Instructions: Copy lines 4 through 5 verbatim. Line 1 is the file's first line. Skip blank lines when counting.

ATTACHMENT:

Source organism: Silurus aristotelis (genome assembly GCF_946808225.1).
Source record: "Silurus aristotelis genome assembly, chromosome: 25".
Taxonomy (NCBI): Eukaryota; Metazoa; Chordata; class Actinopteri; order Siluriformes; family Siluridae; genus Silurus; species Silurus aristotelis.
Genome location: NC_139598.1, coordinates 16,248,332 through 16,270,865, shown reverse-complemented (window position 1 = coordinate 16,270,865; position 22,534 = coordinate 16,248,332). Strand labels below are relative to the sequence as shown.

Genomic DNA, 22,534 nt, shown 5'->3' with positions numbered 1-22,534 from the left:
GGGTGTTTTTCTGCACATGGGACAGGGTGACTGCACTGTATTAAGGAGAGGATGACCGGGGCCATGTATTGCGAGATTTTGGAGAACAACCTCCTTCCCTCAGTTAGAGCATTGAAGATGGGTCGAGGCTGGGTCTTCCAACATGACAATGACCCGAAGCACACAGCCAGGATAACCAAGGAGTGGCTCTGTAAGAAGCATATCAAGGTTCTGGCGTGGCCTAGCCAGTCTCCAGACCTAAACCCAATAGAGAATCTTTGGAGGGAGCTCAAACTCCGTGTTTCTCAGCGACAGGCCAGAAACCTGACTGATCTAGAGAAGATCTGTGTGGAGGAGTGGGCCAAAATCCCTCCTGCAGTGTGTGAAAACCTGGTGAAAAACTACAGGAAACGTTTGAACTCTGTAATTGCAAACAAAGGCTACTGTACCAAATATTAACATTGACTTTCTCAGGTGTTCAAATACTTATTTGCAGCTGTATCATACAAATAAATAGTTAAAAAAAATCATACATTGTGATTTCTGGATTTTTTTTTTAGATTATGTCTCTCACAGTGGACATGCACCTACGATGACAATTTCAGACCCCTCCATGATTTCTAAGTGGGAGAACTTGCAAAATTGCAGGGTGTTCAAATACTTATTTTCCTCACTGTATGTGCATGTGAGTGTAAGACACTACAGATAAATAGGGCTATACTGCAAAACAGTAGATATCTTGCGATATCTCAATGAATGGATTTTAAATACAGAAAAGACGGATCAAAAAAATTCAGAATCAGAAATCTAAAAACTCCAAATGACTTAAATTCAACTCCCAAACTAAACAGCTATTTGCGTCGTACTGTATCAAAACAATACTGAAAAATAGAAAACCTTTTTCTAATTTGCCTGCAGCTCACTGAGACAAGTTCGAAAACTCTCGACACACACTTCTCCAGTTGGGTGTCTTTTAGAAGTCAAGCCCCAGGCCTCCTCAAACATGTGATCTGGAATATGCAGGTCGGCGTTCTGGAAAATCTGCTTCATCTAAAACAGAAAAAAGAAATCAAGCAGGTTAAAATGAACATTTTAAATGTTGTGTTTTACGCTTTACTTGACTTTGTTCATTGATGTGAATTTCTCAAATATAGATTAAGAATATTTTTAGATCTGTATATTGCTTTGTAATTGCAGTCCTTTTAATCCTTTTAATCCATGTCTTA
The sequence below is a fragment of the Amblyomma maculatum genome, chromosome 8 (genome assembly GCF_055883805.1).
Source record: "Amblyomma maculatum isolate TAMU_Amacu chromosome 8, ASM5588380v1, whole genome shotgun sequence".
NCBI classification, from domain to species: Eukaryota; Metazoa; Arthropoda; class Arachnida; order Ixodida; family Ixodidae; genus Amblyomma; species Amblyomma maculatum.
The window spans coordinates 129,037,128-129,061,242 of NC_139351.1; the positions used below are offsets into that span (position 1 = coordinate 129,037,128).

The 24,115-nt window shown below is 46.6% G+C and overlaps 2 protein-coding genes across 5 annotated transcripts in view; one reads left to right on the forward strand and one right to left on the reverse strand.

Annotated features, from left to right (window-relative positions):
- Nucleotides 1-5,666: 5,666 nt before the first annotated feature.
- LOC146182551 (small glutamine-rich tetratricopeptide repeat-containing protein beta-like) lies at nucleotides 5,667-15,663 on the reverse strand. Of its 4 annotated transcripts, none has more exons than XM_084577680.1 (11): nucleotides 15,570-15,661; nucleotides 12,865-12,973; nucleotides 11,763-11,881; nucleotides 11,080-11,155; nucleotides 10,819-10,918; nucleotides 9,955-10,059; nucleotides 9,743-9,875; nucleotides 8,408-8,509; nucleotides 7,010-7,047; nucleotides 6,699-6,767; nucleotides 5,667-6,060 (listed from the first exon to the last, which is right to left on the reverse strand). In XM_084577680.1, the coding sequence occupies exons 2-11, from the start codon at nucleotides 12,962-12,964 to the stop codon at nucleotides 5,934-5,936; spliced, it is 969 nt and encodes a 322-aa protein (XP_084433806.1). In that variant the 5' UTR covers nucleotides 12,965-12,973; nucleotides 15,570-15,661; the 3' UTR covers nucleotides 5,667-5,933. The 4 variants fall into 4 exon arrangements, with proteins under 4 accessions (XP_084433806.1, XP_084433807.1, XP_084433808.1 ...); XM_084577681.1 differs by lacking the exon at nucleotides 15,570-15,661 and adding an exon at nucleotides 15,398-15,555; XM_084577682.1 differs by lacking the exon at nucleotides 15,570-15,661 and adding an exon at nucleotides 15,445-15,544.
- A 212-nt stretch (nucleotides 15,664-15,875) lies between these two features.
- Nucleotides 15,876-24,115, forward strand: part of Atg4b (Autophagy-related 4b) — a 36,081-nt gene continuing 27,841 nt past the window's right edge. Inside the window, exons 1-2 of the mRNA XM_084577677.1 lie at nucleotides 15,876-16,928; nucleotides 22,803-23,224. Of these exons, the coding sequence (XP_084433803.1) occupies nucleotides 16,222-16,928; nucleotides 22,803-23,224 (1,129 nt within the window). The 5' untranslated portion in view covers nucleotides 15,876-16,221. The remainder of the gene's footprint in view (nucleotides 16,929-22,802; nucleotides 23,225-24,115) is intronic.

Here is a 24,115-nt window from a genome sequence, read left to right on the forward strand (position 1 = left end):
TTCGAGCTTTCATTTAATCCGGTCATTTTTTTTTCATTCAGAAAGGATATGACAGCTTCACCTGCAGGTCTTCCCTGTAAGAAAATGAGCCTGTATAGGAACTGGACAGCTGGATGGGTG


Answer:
Genome location: NC_139598.1, coordinates 16,248,332 through 16,270,865, shown reverse-complemented (window position 1 = coordinate 16,270,865; position 22,534 = coordinate 16,248,332). Strand labels below are relative to the sequence as shown.

Genomic DNA, 22,534 nt, shown 5'->3' with positions numbered 1-22,534 from the left: